How To: Cross-Border Shop
With the Canadian dollar reaching par now is the perfect time for to show you how to defeat protection mechanisms preventing Canadians from shopping online from the States. There is no such thing as a 'US Deal Only'. With a little bit of work not only will you save a metric crap ton of money but you'll get to laugh at the suckers paying Canadian retail.
How To: Cross Border Shop Like A Champ
Step 1: Find a US Holding House
This step is key. If you cannot find a holding house in the States you can try a friend. When looking for a holding house you'll want to see if they can provide you will the following services.
- An American postal address. You DO NOT want a P.O. Box address. Many retailers have stopped accepting P.O. boxes as valid shipping destinations.
- Forwarding services. Unless you are close to the American/Canadian border they'll need to offer a service to forward your packages to your Canadian address.
- Able to sign for packages. If the holding house is not staffed or they refuse to sign for packages they may be turned away or not delivered.
I personally use Package Express.
Step 2: Update your Paypal/eBay Information
Both services allow for the addition of secondary addresses. The most important address is the one you add to PayPal. You can get PayPal to send out a verification letter to your American address.
If you wanted too you could open a brand new eBay/Paypal account for your America address. You'll be able to bid on all auctions locked out to Canadians.
*Edit: It has been said in the thread that the option to add a second residence within a different country has been removed from PayPal. If this is the case I'd recommend opening up a new PayPal account and use the second PayPal account just for US based transactions.
Step 3: Add a secondary address to your Credit Card
Some online retailers will check the address listed on your credit card during their verification process. If you call up your credit card (the number is on the back of your card) they'll be able to add your America address to the allowed list.
Congratulations! You can now shop at the majority of US online retailers. I've personally saved $1000's in shipping alone. There is nothing better than being able to select 'Free Shipping' during the check out process. Issues with UPS? Stick it to them now.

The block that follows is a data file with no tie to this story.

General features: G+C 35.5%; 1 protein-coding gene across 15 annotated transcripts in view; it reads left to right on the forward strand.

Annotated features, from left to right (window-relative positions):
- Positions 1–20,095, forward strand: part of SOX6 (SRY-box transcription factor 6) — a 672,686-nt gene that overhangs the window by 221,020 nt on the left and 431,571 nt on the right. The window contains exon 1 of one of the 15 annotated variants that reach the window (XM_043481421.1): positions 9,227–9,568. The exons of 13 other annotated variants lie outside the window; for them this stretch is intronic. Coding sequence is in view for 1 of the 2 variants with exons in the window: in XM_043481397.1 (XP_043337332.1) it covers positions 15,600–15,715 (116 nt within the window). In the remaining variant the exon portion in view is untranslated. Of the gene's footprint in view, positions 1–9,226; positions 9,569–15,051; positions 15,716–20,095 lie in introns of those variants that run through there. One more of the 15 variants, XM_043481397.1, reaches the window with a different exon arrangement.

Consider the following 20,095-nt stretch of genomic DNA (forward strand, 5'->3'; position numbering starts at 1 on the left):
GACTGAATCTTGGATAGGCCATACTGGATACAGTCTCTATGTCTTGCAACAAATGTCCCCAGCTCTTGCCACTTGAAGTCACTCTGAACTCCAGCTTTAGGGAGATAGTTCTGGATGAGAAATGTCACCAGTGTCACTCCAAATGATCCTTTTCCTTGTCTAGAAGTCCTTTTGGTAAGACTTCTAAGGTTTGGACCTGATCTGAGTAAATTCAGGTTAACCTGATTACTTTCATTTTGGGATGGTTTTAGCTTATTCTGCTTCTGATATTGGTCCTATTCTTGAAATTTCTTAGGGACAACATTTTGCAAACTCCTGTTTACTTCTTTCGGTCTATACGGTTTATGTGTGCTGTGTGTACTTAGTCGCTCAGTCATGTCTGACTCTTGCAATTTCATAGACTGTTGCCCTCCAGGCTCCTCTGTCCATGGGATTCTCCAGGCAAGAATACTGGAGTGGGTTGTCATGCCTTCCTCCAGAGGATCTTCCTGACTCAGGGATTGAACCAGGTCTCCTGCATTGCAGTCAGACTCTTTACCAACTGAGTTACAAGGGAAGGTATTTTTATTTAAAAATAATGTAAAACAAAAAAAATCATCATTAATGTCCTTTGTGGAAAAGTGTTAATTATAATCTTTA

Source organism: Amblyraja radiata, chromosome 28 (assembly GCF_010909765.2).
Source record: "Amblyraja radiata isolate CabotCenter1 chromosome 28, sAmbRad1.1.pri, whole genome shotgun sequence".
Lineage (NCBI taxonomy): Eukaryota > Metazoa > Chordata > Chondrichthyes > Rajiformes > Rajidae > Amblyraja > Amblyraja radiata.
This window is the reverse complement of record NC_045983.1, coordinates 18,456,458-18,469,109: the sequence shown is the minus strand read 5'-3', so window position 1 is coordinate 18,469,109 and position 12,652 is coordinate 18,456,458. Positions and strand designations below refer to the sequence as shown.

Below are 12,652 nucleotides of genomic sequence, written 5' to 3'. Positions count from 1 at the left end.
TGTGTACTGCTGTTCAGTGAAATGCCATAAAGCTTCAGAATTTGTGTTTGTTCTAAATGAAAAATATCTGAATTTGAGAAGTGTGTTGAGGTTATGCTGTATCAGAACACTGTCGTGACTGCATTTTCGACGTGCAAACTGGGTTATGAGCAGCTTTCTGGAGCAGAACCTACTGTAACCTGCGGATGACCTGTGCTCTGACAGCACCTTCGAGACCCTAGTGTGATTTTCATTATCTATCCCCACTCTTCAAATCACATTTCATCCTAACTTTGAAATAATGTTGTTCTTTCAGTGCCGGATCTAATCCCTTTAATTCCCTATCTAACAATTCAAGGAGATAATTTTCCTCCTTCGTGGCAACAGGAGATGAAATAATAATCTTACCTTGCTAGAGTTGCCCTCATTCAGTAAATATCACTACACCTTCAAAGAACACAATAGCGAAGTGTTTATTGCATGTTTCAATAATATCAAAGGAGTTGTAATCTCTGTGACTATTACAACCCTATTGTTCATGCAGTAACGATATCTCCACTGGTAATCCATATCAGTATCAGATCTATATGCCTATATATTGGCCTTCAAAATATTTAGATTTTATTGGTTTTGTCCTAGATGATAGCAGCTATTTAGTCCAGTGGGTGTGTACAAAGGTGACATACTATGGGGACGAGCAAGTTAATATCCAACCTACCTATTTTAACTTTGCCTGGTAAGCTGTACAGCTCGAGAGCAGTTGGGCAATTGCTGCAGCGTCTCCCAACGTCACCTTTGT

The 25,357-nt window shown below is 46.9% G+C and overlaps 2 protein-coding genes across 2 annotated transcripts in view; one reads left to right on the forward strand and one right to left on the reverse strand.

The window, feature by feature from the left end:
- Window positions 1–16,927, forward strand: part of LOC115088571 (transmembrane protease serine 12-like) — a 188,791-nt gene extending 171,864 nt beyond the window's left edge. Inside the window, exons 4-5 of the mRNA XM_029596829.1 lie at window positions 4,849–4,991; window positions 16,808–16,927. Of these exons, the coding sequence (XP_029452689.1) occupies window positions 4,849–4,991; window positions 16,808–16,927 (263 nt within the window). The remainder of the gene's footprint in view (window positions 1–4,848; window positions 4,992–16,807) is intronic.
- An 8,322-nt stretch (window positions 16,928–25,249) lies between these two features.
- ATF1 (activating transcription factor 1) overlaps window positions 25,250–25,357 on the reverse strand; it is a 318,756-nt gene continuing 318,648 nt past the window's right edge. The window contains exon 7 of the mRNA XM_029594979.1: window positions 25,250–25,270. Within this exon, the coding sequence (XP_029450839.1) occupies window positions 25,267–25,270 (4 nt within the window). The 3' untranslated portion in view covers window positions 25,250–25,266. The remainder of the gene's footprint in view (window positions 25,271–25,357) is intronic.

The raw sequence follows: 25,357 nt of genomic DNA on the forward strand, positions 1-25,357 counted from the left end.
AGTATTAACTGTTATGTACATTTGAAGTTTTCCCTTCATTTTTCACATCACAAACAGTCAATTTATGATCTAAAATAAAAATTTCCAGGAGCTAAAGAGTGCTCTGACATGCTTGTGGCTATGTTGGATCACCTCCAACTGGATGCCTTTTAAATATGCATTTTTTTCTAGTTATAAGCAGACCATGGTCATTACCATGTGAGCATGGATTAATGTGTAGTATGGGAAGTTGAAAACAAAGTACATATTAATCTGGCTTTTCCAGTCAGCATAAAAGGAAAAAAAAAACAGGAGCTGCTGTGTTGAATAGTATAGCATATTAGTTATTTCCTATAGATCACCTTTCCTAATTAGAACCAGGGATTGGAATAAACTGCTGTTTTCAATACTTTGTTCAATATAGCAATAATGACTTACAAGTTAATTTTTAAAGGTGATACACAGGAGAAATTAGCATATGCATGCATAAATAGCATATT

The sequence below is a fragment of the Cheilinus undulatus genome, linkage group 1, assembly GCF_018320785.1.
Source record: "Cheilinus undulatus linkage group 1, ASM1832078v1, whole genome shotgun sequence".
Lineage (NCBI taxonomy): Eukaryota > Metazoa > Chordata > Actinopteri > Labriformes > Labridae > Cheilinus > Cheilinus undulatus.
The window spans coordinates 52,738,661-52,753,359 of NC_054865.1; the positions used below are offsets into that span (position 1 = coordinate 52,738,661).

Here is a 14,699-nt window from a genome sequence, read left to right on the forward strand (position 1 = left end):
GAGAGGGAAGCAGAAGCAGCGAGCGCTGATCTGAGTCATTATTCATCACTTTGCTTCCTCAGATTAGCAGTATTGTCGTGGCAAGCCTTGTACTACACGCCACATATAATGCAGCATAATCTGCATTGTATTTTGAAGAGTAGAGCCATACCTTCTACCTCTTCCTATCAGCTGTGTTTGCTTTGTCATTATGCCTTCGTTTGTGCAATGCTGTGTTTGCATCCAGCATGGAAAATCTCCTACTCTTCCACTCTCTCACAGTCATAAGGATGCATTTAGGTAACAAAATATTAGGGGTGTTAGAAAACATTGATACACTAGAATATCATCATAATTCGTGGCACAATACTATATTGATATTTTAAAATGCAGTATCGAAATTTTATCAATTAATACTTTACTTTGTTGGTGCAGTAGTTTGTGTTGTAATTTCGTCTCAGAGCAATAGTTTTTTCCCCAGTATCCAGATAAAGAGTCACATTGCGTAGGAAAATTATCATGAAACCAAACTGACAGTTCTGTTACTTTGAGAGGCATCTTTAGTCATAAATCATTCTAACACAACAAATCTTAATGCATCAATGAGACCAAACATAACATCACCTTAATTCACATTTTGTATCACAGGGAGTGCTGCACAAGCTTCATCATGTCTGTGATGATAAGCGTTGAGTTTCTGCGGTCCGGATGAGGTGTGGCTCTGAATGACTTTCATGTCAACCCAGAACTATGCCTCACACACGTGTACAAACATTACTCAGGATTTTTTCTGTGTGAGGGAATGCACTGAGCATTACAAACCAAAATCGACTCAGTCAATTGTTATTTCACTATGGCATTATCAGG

Bonus Step: Get an American Credit Card
As a last resort some retailers will ONLY process American issued credit cards. This can be defeated too by using your American address. I've yet to do this step but it is next up. When I was visiting Target the offered me a credit card right at the check out. When I told the clerk I was Canadian she said it did not matter. Something to look into anyways.
Protip: Pay no taxes
Staying legal this ONLY applies to those people driving across the border to get their packages. ALWAYS drive across, do not use the walk across feature. The Canadian Border guards are human and when they are bored/unmotivated or in a rush they tend to wave a fair amount of declared goods. My record is $300 tax free. This is hit and miss but is always a pleasant surprise when they wave you through.
I've seen this word thrown around on RFD and I think people do not fully understand what it means. You will only be charged duty on certain packages. I'd encourage you to take a peak at. I've yet to be charged duty on anything I've brought across myself.
*Edit: Shout out to blomsted for pulling up the duties information.
bolmsted wrote: ↑Apr 9th, 2010 11:58 pmFeel free to put this link into post #1 for people to see...
http://www.cbsa-asfc.gc.ca/trade-commer ... u-eng.html
Click on the first PDF link for chapter by chapter break down of the different things that are charged or NOT charged duty.
Click on the second PDF link for a massive (approx 1700 pages) complete document of all the tariffs and save for quick reference.
Print off the relevant sections and take it with you for documentation purposes when you cross the border. I plan to later this year.
There are a number of big ticket items that you can save customs on such as cameras, projectors, etc
Also, any item that's made in Canada, US, or Mexico with labeling on it saying so will be considered duty free as well regardless of the above PDFs. The PDFs are handy for items that are made in other countries but still qualify as duty free or minimal duty.